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to use my car now and that was being stopped, thwarted, and inconvenienced by somebody parking in front of my slot illegally. You can see that what we call frustration, annoyance, and displeasure mainly stems from the outside in. Now if I vigorously stuck to my desires and preferences with the following beliefs, I would end up with rational frustration and annoyance:

SITUATION A family member of mine called me up on the phone and proceeded to tell me that I was the worst fuck-up in the family, and then hung up on me. I was enraged and upset the rest of the day. (A) Activating Event

1. I don't like this at all. 2. I wish this was not so. 3. I'll never approve of this behavior, but it is a fact of reality.

4. Tough shit! This is unfair, but not the end of the world. These beliefs, without a doubt, would lead to frustration about the situation because all are based on accepting, but not liking, or approving of the other driver's choice. They also would lead to realistic problem-solving choices, such as:

(C) Emotional Consequences

(B) Irrational "Hot" Thoughts

1. Ringing doorbells to see if I could reach the driver 2. Calling a towing service (D) Disputing

3. Calling the police 4. Calling a friend for a ride 5. Taking a cab or bus Now if frustration mainly comes from the outside in, where does anger come from? Back to the visualization.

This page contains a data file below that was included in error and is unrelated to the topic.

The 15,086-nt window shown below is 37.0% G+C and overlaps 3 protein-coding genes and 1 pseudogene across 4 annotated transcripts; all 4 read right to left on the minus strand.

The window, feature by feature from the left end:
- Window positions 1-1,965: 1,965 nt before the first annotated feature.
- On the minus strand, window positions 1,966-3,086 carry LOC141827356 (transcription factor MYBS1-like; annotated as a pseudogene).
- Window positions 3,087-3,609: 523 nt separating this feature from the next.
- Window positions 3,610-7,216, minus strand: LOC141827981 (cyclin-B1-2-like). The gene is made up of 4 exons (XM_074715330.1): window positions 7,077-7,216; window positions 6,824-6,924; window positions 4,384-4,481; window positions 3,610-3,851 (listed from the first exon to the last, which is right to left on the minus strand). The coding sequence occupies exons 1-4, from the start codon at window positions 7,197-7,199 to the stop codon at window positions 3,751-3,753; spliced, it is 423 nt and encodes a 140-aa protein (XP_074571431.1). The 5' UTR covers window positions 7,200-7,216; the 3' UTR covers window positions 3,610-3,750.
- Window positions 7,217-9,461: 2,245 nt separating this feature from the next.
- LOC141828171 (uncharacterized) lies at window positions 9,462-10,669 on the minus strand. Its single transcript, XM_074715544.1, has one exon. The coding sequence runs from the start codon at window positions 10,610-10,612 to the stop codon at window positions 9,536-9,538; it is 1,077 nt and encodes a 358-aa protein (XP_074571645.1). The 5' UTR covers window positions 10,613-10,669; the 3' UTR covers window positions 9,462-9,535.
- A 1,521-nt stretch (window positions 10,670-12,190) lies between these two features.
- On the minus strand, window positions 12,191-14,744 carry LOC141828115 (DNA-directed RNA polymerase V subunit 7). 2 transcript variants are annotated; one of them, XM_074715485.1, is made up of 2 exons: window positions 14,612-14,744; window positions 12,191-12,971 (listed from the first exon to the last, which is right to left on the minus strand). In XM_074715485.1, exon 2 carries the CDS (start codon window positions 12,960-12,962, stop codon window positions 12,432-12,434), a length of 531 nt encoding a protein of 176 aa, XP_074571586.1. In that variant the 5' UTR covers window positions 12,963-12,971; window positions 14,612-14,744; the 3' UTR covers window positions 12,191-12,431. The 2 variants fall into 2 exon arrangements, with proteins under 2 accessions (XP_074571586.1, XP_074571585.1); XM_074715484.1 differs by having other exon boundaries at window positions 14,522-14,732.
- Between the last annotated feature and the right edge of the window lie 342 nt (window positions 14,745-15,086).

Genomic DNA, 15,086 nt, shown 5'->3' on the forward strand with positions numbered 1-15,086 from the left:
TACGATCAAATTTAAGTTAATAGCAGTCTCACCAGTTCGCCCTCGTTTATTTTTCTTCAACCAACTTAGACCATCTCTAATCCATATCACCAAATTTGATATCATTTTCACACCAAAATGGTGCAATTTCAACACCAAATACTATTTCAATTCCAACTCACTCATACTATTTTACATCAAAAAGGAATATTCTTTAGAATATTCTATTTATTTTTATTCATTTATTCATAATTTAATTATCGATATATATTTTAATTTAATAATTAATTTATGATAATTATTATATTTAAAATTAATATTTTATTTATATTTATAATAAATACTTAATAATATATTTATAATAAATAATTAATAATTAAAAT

(E) Effective Coping Statements

Anger is an emotion we create on the inside when we have the following beliefs about anything we find frustrating. Notice you don't change frustration into anger, you make yourself angry over what you find frustrating.

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(A)

Phone call from a family member who cussed me out and then hung up on me.

(C)

Anger, Low Frustration Tolerance

(B) (1) He had no right to treat me this way! (2) I can't stand it when people blame me unfairly! (3) What a Mother-Fucker for upsetting me!

(D) (1) People have the right to be wrong. (2) If I could not stand something, it would kill me and his putdown was not life threatening. (3) No, he did a lousy thing, but that does not make a totally bad per son. There's no evidence he upset me, I chose to upset myself. (E)

I don't like his accusations, but he can say what he wants.

Stop whining! It was only one person's opinion. It's not the end of the world. He's just a nutty acting person, not a shit who deserves to be pun ished. I chose to be upset, so why blame him for my mistake?